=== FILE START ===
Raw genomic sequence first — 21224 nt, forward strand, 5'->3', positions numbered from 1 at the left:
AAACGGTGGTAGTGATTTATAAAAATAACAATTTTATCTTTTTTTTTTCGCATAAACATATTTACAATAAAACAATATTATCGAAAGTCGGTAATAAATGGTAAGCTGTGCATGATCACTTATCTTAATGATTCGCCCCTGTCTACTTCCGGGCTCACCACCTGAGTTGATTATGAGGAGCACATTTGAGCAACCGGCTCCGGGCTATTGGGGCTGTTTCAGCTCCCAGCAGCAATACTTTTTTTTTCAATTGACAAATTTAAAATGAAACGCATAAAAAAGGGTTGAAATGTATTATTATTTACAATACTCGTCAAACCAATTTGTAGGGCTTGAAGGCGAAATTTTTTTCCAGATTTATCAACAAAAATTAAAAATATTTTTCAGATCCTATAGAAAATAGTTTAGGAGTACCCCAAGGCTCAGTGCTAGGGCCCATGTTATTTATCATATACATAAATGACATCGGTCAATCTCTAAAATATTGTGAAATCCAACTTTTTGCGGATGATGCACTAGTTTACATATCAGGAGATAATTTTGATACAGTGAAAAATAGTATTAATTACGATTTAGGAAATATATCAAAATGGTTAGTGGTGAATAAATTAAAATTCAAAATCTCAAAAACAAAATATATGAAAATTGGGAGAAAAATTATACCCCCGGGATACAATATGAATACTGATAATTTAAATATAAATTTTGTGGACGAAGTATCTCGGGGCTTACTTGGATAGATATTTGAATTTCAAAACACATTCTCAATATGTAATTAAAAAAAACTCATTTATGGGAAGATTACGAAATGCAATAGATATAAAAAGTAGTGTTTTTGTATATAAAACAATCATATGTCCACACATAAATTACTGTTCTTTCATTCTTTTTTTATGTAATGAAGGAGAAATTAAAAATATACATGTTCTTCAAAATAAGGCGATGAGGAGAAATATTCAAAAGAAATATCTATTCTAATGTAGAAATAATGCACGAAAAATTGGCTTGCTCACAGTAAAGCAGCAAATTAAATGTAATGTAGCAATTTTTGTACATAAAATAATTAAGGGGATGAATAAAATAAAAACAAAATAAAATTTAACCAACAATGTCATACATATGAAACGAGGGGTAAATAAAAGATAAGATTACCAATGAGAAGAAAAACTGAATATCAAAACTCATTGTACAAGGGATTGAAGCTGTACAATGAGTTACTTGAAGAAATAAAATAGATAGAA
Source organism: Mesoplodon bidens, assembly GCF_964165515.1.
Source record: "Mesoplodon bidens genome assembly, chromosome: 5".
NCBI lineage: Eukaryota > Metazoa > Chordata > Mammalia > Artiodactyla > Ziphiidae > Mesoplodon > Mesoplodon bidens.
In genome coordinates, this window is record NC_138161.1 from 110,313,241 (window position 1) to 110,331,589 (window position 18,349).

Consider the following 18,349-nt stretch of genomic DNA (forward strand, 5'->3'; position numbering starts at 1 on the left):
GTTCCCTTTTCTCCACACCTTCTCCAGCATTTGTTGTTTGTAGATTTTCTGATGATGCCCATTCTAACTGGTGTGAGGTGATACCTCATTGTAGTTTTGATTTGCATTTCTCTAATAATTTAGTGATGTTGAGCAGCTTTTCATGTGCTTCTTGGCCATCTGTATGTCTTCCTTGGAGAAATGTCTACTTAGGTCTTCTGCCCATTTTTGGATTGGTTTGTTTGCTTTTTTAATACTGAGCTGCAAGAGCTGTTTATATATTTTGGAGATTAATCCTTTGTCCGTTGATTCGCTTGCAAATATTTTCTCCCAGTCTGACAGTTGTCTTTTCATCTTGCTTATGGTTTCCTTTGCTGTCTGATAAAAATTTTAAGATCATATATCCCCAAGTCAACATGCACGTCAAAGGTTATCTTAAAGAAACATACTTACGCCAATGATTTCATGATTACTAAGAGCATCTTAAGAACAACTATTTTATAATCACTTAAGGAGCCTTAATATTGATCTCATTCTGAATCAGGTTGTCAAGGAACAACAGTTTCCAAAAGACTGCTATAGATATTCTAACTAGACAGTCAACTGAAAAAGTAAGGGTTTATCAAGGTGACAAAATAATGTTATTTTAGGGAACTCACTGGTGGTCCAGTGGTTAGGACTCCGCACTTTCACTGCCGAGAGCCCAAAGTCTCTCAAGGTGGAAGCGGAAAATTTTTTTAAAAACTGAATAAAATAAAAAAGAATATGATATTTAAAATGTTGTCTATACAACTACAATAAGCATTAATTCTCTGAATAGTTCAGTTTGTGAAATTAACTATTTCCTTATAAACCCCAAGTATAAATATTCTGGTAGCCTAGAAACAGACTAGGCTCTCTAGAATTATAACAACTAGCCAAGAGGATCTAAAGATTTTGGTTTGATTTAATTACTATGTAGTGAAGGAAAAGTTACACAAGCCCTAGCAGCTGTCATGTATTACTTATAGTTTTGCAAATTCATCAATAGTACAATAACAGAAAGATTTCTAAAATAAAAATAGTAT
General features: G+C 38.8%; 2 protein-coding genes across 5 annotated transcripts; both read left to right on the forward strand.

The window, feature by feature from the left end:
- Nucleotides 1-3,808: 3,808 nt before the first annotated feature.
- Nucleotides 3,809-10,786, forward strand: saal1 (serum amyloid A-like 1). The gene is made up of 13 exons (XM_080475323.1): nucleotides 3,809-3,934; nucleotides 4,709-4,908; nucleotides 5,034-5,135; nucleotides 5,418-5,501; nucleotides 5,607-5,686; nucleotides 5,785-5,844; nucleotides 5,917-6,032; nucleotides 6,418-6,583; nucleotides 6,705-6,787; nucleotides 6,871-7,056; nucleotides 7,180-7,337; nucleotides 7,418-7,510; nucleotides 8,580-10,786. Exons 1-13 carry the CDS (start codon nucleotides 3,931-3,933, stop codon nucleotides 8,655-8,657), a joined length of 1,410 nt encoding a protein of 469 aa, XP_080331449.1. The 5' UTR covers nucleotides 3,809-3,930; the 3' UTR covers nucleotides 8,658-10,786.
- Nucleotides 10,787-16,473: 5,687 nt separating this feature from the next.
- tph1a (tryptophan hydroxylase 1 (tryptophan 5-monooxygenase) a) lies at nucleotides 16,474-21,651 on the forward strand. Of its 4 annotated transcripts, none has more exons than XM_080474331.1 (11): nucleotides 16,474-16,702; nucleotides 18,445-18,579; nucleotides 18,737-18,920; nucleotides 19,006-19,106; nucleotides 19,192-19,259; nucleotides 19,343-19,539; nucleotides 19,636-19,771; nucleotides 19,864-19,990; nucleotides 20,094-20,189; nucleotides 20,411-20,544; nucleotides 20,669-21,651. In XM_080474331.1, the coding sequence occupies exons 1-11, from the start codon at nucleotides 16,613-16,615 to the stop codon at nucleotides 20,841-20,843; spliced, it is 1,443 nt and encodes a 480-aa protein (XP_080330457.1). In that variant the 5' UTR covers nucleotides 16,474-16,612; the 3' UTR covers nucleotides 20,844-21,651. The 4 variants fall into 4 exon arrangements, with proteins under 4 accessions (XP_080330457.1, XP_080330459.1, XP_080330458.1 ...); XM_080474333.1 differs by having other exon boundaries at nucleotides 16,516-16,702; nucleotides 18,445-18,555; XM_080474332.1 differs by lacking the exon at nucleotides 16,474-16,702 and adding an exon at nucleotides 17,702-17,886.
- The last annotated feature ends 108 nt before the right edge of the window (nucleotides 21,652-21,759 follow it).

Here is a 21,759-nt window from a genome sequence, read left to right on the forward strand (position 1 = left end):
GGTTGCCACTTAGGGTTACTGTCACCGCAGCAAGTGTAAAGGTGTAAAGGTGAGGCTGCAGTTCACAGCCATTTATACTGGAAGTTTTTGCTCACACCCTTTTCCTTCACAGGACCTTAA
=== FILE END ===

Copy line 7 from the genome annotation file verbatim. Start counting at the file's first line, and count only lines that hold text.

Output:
Consider the following 18,349-nt stretch of genomic DNA (forward strand, 5'->3'; position numbering starts at 1 on the left):